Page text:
Biden and Sanders take aim at each other as top two emerge in Democrats contest

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The two top contenders for the Democratic presidential nomination have sharpened their attacks against each other.

Former US vice president Joe Biden and Vermont senator Bernie Sanders are each looking to convince voters that they are the best choice to take on Donald Trump in November as six more states – Idaho, Michigan, Mississippi, Missouri, North Dakota and Washington – prepare to vote in their primaries on Tuesday.

This weekend reflects the new contours of a race that once featured more than 20 Democrats.

This state of play could endure for months as Mr Biden and Mr Sanders wage a protracted battle for the right to attempt to oust the president from the White House.

“You cannot defeat Trump with the same-old, same-old politics of yesteryear,” Mr Sanders told more than 7,000 supporters at a convention hall in Detroit.

At 78, Mr Sanders is actually a year older than Mr Biden. But the avowed democratic socialist who has served in US congress since 1991 argues that he has bucked the establishment of both parties for decades with unpopular stands that now give him the credibility to lead a political revolution “from the bottom up”.

Mr Sanders said it is part of a larger movement that can draw younger voters, minorities and working class people to the polls even though they tend to vote in lower concentrations than many other Americans.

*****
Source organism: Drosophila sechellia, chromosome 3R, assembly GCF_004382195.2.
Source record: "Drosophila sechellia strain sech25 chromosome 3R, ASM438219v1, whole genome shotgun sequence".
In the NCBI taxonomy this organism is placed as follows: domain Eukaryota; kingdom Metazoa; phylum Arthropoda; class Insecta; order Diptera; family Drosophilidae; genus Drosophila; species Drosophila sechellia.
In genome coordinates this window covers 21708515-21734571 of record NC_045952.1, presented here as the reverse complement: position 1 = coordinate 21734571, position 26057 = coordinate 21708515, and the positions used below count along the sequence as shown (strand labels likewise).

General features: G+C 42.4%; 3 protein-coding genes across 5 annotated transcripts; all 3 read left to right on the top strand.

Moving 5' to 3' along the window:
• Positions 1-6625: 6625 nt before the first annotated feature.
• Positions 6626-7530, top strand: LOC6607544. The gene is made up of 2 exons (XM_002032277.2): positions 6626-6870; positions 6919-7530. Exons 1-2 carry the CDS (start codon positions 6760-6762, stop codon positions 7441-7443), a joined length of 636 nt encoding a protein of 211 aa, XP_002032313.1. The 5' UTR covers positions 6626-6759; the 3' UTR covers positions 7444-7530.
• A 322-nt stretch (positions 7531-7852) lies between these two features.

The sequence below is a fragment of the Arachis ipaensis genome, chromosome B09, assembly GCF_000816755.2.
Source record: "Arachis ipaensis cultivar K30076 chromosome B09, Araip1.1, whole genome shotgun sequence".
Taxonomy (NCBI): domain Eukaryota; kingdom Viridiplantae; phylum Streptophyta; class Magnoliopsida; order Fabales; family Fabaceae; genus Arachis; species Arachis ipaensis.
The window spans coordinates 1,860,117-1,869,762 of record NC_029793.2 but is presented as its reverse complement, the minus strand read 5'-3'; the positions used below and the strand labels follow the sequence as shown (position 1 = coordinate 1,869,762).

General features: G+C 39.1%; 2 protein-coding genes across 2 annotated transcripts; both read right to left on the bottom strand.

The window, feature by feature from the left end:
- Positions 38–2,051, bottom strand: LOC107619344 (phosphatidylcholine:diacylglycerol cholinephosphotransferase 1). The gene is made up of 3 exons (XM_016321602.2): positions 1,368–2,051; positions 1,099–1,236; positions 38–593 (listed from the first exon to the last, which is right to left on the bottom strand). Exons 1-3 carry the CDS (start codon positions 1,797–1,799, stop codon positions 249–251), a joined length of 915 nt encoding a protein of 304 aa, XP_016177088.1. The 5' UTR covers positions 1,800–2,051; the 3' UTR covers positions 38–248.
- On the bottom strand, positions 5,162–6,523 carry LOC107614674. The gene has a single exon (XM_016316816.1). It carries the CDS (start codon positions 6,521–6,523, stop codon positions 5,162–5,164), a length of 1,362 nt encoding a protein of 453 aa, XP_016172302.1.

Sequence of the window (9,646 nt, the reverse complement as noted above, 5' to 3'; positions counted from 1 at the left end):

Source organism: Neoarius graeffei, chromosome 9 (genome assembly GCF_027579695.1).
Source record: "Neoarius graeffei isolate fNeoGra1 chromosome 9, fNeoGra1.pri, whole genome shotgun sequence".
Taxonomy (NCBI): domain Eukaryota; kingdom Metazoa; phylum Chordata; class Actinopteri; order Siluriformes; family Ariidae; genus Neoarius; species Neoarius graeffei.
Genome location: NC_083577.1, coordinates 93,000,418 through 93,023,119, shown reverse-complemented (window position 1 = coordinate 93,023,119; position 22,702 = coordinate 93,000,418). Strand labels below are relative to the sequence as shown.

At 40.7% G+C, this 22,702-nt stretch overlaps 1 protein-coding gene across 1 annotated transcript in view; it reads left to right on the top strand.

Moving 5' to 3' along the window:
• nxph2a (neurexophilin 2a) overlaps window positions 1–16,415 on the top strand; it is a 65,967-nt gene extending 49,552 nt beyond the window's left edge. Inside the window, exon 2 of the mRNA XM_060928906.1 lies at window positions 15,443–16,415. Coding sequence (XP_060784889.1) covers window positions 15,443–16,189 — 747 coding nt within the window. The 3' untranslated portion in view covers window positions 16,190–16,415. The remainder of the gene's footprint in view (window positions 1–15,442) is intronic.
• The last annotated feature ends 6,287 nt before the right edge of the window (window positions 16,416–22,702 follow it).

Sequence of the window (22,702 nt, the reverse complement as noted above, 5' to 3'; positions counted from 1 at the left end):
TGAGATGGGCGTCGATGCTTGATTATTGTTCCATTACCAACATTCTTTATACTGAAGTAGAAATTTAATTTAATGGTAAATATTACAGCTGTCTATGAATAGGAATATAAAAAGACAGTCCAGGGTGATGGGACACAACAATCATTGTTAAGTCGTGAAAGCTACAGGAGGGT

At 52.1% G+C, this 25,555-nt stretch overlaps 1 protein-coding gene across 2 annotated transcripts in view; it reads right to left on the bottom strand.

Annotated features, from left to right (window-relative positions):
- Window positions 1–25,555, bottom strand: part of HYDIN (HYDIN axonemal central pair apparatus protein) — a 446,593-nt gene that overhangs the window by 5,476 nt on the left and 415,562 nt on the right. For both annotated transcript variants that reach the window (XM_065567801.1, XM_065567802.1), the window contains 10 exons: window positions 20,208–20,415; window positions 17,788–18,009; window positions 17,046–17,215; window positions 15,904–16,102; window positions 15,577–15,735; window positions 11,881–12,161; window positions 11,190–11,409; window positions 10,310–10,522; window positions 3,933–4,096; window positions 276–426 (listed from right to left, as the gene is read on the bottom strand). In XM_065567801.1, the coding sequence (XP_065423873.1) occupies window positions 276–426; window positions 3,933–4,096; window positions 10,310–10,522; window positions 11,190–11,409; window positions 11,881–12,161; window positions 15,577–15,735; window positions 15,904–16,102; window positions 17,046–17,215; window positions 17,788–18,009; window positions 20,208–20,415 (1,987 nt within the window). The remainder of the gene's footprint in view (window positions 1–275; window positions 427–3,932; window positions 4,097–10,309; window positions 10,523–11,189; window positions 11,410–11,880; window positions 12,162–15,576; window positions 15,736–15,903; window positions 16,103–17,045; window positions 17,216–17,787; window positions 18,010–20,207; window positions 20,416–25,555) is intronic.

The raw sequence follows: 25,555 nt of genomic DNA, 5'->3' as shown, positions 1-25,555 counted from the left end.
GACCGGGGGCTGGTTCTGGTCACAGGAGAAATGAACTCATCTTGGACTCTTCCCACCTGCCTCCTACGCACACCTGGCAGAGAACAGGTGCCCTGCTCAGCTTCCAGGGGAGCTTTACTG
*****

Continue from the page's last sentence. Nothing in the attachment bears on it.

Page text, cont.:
Joe Biden
Joe Biden speaks in Los Angeles (AP)

Mr Biden proved especially popular among African American voters.

Mr Sanders is looking for a strong finish in Washington, but he cancelled a trip to Mississippi to focus on Michigan, the largest prize on offer this Tuesday.

He is holding a rally Saturday in the heavily Arab American community of Dearborn, and has three more Michigan events scheduled this weekend. Mr Biden will campaign in Missouri and Mississippi.

Mr Sanders has used his Michigan stops to hammer Mr Biden’s past support for the North American Free Trade Agreement, arguing that it moved high-paying US jobs to Mexico and China while devastating manufacturing in a state dominated by the car industry.

The Vermont senator said: “Joe’s been around for a while, and I’ve been around for a while. How do we differ? What’s our records? Who stood up when the going was tough?”

Mr Sanders is focused on Mr Biden’s years in the US senate, when the former vice president backed not only trade agreements and the US-led war in Iraq, but also a ban on using federal funds to pay for abortions.

Mr Biden announced this summer that he was reversing his position on that, but Mr Sanders said that was not enough, adding: “I think we need a candidate that can be trusted on this issue. I am proud to tell you that I am 100% pro-choice.”

Barack Obama’s former vice president saw a surge of donor support after South Carolina and Super Tuesday, and his campaign announced that it was spending 12 million dollars (£9.2 million) on a six-state advertising drive in places voting this Tuesday and the following week.

It is his largest single advertising effort of the 2020 campaign.

He is using two television and digital ads, one promoting his relationship with Mr Obama, the other a new effort to counter a Sanders attack on Mr Biden’s past record on social security.

It is a criticism Mr Sanders has used for months, though he has not mentioned it as frequently while campaigning in Michigan.

“Biden will increase social security benefits and protect it for generations to come,” a narrator intones in one of the ads, before turning the matter back on Mr Sanders.

“Negative ads will only help Donald Trump. It’s time we bring our party together.”

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